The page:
This modular and scalable research area has been designed to meet the Group’s strategic concerns in terms of the circular economy. Following the remotecontrolled sorting system I-Sort3RTM that removes the need for operators to come into contact with plastic packaging waste, Veolia’s Research & Innovation department is now developing smart automated sorting solutions. By testing sensors and cameras that can identify the different types of plastic and developing object recognition algorithms, the Group is looking to further improve sorting quality and automation.
“The aim of the Hall is to design and study on an R&D scale tools for sorting and converting a supply of waste. These tools incorporate robotics, artificial intelligence, digitization, sensor fusion, etc.,” explains its director Patrick Legeas. “The idea is to design a logical sequence of actions, from the time the resource arrives at the site until it is transformed into secondary raw materials.”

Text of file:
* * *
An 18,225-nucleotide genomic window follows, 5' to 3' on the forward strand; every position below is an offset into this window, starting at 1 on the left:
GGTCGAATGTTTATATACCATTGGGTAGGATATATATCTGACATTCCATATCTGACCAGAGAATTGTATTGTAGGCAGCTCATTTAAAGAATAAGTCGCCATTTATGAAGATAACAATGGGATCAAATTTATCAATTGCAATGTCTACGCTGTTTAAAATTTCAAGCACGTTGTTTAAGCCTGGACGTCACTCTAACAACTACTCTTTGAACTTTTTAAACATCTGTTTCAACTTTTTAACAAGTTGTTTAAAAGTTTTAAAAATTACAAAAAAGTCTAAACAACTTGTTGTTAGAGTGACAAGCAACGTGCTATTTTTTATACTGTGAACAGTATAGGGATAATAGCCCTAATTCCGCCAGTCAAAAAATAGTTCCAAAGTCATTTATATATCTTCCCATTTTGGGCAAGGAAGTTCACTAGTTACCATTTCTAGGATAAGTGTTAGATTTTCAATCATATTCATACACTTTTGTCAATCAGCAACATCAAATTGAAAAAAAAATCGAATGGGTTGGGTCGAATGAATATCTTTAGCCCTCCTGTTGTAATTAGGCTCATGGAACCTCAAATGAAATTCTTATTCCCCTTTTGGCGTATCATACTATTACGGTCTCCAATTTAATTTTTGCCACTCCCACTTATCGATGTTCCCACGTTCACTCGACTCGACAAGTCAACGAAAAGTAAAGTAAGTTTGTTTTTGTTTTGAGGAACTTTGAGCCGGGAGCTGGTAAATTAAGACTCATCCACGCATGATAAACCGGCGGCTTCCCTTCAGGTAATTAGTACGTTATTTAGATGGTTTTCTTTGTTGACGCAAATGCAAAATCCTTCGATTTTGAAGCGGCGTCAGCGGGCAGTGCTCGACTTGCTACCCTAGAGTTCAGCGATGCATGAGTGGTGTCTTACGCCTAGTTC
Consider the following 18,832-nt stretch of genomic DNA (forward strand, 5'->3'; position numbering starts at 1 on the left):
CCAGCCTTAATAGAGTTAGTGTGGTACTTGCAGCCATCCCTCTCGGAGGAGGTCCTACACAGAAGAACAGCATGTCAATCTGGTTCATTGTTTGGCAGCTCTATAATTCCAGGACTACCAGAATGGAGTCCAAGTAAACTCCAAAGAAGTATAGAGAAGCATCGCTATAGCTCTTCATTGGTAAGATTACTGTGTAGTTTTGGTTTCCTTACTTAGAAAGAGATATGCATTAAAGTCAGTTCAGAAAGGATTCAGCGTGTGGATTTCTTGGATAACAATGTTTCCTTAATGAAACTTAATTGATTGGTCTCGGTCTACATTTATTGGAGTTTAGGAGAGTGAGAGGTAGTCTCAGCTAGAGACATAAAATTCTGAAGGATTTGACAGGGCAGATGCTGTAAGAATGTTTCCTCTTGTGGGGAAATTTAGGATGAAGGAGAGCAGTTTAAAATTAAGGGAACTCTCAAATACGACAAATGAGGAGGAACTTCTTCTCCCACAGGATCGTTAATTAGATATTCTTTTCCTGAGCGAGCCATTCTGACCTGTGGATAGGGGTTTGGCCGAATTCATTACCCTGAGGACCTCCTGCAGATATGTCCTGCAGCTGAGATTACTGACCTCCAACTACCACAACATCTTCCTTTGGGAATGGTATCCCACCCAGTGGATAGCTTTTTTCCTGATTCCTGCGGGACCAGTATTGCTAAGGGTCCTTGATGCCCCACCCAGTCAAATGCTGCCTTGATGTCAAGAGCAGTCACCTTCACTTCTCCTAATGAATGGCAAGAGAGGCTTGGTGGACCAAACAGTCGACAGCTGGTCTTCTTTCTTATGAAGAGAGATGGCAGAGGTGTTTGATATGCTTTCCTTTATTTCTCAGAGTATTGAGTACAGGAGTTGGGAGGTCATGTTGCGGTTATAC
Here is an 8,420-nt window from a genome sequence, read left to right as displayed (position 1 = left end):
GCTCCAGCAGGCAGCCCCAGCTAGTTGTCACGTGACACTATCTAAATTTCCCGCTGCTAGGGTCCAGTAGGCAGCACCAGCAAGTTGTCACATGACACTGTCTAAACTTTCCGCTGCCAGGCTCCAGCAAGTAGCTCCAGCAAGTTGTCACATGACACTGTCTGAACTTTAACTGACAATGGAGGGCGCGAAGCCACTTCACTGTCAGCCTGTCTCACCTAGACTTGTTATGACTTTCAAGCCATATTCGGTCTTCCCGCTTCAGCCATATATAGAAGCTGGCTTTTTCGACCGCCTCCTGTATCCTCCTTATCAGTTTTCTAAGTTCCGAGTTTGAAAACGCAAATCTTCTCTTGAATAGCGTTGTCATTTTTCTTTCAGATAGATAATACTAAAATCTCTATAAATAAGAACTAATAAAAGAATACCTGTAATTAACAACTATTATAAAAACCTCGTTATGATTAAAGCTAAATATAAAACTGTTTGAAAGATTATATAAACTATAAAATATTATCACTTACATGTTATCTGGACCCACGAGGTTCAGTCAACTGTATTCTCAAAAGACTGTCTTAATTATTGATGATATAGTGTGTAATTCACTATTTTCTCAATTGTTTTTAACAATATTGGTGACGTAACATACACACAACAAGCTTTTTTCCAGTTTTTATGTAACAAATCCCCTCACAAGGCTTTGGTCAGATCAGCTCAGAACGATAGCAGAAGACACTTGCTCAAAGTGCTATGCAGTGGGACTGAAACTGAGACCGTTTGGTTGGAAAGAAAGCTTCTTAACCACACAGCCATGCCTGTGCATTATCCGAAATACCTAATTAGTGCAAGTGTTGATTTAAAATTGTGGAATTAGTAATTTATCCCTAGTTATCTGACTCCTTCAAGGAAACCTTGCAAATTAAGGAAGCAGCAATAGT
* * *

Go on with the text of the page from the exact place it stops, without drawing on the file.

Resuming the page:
In order to characterize these recycled raw materials as well as come up with new uses or designs, a laboratory and a reprocessing workshop — featuring a granulator, extruder and injection molding machine — have been set up in the Hall with equipment that complies with the industrial standards of Veolia’s manufacturing clients.
“We dive to the heart of the profession of plastic manufacturer to understand their needs and provide them with a material that meets the required functions,” explains Patrick Legeas. “In the laboratory, we identify the potential use that could be made of the new secondary raw material on an industrial scale.”